Charles Esten and Lauren Alaina had their hearts on full display Jan. 21, as headliners for the 2017 telethon to benefit the West Texas Rehabilitation Center in Abilene, Texas. The “Nashville” star who portrays leading character, Deacon Claybourne, and the “American Idol” runner-up in 2010 who is celebrating her highest chart success this week with “Road Less Traveled” the title song from her album of the same name, brought double-barreled entertainment to the facility’s most important fundraiser of the year. They stars felt the love in return, too, as they never let down the emotion or energy in their performances for a second throughout the five-hour effort to raise $1 million. Open hearts always make a difference and change lives for the better, and Lauren Alaina and Charles Esten certainly pushed with love for open wallets, too, and created an unforgettable evening, for a wonderful cause.
Lauren Alaina has courageously assumed her role as a very “real girl” role model for young women through her own battle with the eating disorder, bulimia. In these celebrity-driven times, when images are created in an instant, only to vanish in flames, the singer was a symbol in strength, and the need for support, throughout the night. She opened with “Queen of Hearts,” in constant interaction with her band and the audience gathered at the Abilene Convention Center. She thanked everyone, going back to all the votes that she garnered from her “Idol” run, and was refreshingly open about her mother’s and other family support through her struggle, exemplifying the correlation between all the services provided for disabled children and adults through WTRC. “We all need help sometimes, and what's wonderful is knowing that there's a place like the Rehab to come,” she emphasized. Lauren Alaina celebrates a Number 14 song at the moment, her highest ever. She talked with telethon host, and country broadcasting icon, Charlie Chase, about how culling 300 songs down to 12, “was a tough, challenging experience,” especially since she wrote so much for the album. Chase teased that “now you've got your next five albums done,” but there’s no sign of resting on laurels for Lauren. She kept things up close and personal, asking about anyone with “a crazy family” leading into “Doin’ Fine” and “My Kinda People,” and sang a precious duet with a singer of about age 6 in the audience. Her album will drop Jan. 27, and to be sure, considerable more copies will be purchased from Abilene listeners now.
As it turns out, Charles Esten is anything but a stranger to Lauren Alaina. “We met at the Bridgestone when I first came to Nashville, and she was just wonderful to me, and to my girls,” the actor and Grand Ole Opry regular gushed. “She's as sweet as can be.” The cheers started coming for “Chip” before any notes, with only a glimpse of his ready smile. He opened with the tender “Simple As That,” featured in the first episode of the “Nashville” Season 5 premiere, on its new network, CMT. Even though Charles Esten has been a regular on “Whose Line Is It Anyway” and had parts in drama to comedy, he explained his yearning to find the perfect show, one that allowed him to sing, play, and star, to Charlie Chase, and that ultimate experience is the drama. Also an active, long-time supporter of the Leukemia and Lymphoma Society, the singer stressed to the audience that the work and exemplary services and reputation of WTRC are known across the nation, “and definitely in Nashville,” where Esten lives with his family. The room started to rock with “Buckle Up,” the latest single in his “one a week” song pledge for the year. He sang his own composition, “It's All Good,” and then “Sounds Like Love,” referring to the ringing telephones from those that were calling in pledges. He playfully said that needed the “great head shots” like those of cattle being auctioned “live” from the stage for a favorite segment of the night.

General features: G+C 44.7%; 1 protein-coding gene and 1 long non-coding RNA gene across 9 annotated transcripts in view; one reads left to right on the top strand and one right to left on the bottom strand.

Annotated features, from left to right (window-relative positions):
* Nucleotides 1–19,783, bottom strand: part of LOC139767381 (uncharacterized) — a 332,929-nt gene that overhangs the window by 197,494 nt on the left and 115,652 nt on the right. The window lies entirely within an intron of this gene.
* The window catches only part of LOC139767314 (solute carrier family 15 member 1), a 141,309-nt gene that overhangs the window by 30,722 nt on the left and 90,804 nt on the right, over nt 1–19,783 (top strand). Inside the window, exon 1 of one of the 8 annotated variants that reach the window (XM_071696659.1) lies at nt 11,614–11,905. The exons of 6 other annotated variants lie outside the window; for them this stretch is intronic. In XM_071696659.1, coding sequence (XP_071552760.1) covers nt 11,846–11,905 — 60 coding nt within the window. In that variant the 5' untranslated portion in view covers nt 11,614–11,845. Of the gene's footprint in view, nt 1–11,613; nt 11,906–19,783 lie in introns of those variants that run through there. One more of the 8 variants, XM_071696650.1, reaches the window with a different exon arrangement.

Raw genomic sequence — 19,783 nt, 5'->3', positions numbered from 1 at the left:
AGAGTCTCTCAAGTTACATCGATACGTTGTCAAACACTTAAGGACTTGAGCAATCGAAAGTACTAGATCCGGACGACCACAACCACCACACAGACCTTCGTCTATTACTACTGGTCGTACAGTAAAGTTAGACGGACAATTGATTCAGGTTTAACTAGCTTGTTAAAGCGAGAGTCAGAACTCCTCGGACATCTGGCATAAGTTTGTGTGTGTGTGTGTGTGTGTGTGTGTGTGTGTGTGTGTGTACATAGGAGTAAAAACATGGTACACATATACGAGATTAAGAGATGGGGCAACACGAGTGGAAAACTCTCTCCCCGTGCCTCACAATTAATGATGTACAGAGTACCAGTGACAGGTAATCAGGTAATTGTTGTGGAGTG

The draw from the livestock alone was over $287,000, and by the end of the evening, the goal of $1 million had been exceeded, with $1.3 million taken in, a phenomenal feat for five hours. Besides the fun of a live auction, numerous civic, senior, and church groups work all year long to create masterpiece quilts that are auctioned to benefit WTRC, and children who are patients create artwork , exquisitely unique, that also goes up on the block.
The West Texas Rehabilitation Center was founded in 1953, and provides comprehensive services in physical therapy, occupational therapy, speech therapy, aquatics therapy, and adaptive equipment needed to allow those with birth defects or coping with challenges from illness, injury, birth defects and other conditions that prohibit normal function to regain life and independence to the deepest extent. There is a sliding scale for payment, insurance is accepted, and no one is turned away for inability to pay. Throughout the evening, the authentic stories of WTRC patients and families portrayed perfectly why these proceeds and performances from the heart matter so much.